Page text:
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July was the hottest month in recent history and broke temperature records

Global warming shows no signs of letting up, causing forest fires in the Northern Hemisphere’s summer and a mild winter below the Equator

In early August, wildfires brought fire, destruction, and death to the Hawaiian island of Maui, including the town of Lahaina

Gonzalo Marroquin / Getty Images

There is a climatological fact that tends to go unnoticed by the inhabitants of the Southern Hemisphere, who represent around 12% of Earth’s population of 8 billion people: July, the middle of winter for those below the Equator, is usually the hottest month on Earth. The reason for this is related to the geoclimatic features of the two halves of the planet. Because the Northern Hemisphere, which has its summer in the middle of the year, has less ocean surface and twice as much land area as below the Equator, it plays a greater part in determining the planet’s average temperature. Water is a climate moderator, helping to mitigate heat extremes. Thus, when summer in the Northern Hemisphere is very hot — as it has been in recent years — the global temperature rises.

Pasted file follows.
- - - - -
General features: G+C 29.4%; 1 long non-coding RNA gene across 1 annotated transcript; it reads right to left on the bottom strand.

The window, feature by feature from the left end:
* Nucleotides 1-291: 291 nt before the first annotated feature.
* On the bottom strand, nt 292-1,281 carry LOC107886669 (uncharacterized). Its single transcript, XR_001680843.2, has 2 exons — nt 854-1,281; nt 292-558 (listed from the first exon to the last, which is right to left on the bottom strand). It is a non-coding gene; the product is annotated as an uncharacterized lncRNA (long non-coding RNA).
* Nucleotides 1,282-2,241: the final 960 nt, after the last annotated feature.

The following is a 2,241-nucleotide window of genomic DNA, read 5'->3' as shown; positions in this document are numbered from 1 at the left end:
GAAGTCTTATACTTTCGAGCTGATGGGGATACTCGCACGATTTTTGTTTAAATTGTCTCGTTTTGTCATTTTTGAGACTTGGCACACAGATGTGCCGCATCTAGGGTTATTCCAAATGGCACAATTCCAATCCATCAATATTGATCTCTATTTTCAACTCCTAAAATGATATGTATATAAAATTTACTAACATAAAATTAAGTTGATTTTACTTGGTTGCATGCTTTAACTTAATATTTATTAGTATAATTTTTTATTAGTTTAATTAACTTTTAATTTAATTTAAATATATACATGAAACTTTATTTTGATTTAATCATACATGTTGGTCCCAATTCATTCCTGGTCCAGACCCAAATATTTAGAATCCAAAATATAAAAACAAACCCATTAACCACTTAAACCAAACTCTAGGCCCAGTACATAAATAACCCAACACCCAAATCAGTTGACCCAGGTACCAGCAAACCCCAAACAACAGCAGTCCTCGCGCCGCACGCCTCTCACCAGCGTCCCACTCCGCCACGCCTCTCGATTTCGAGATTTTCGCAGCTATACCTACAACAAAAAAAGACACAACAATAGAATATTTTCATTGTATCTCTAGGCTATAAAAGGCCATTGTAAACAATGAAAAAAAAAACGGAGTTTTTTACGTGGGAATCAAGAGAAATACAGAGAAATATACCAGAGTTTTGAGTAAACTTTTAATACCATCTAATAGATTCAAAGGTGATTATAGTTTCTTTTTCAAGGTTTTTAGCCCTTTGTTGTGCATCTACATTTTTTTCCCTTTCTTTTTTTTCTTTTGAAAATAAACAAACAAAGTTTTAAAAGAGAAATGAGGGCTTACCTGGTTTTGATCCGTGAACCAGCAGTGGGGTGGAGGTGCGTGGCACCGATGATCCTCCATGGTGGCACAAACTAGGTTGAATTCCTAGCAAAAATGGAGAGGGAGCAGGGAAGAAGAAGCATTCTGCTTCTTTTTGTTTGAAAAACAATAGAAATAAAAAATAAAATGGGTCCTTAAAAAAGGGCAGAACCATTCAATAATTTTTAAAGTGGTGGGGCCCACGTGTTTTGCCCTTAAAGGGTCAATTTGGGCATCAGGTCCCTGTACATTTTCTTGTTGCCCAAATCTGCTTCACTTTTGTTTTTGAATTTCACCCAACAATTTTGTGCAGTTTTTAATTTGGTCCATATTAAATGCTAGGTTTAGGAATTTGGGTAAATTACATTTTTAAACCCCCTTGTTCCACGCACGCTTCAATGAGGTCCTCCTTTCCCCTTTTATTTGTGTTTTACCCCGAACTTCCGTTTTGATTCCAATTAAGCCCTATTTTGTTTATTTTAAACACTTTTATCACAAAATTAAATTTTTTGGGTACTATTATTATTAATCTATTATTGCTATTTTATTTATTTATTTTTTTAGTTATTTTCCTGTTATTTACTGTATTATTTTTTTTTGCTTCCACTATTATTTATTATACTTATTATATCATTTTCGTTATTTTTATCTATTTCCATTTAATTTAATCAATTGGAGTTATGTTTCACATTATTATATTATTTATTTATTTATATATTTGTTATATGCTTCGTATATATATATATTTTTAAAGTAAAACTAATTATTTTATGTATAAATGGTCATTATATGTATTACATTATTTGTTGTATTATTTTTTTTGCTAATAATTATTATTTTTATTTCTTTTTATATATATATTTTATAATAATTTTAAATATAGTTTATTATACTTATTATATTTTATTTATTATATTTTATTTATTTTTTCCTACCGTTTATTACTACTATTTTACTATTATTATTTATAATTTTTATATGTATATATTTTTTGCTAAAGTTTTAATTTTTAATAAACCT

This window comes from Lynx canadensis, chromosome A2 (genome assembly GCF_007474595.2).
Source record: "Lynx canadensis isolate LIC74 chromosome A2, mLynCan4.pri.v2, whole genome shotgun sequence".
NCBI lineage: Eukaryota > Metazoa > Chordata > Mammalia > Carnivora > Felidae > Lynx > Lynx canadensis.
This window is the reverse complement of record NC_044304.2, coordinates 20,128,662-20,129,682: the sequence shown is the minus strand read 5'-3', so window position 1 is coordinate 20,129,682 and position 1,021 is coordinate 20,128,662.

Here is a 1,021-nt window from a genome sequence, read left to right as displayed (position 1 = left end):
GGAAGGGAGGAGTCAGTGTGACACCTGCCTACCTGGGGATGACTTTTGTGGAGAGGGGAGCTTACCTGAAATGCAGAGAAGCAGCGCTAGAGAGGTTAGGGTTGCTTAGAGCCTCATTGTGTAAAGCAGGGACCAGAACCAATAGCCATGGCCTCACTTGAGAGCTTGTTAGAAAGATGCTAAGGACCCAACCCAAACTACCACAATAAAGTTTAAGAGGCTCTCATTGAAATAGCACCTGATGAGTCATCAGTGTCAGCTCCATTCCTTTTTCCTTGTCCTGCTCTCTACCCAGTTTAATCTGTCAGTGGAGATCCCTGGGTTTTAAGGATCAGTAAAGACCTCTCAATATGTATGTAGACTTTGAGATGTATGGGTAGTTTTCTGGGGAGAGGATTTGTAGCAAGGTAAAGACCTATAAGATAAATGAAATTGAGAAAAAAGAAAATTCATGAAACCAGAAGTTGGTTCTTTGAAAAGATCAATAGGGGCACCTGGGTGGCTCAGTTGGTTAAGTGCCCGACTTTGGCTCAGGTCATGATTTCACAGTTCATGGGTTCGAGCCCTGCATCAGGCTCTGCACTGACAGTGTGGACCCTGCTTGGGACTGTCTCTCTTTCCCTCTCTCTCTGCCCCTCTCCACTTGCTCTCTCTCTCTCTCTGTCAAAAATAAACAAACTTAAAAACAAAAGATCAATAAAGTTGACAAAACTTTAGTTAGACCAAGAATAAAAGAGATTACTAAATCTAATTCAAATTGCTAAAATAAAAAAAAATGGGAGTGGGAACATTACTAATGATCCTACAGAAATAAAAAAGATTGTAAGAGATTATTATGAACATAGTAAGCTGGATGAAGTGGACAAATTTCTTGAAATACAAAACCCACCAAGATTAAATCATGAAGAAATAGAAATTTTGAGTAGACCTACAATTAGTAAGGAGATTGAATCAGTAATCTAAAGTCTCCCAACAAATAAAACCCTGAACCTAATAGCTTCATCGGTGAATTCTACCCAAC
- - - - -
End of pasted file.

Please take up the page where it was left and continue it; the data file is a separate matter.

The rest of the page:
July 2023 confirmed this trend with unprecedented and frightening intensity. Fueled by global warming as a result of increases in greenhouse gas emissions, the seventh month of this year broke several temperature records, sparked forest fires, and caused deaths, especially in the Northern Hemisphere. The most serious event of this scorching period — so far — occurred on the island of Maui, Hawaii, in early August. A fatal combination of hot, dry weather and strong winds spread wildfires to residential areas, killing more than 110 people. The material damage has been estimated at US$5.5 billion and at the time of writing, 1,300 people are still missing.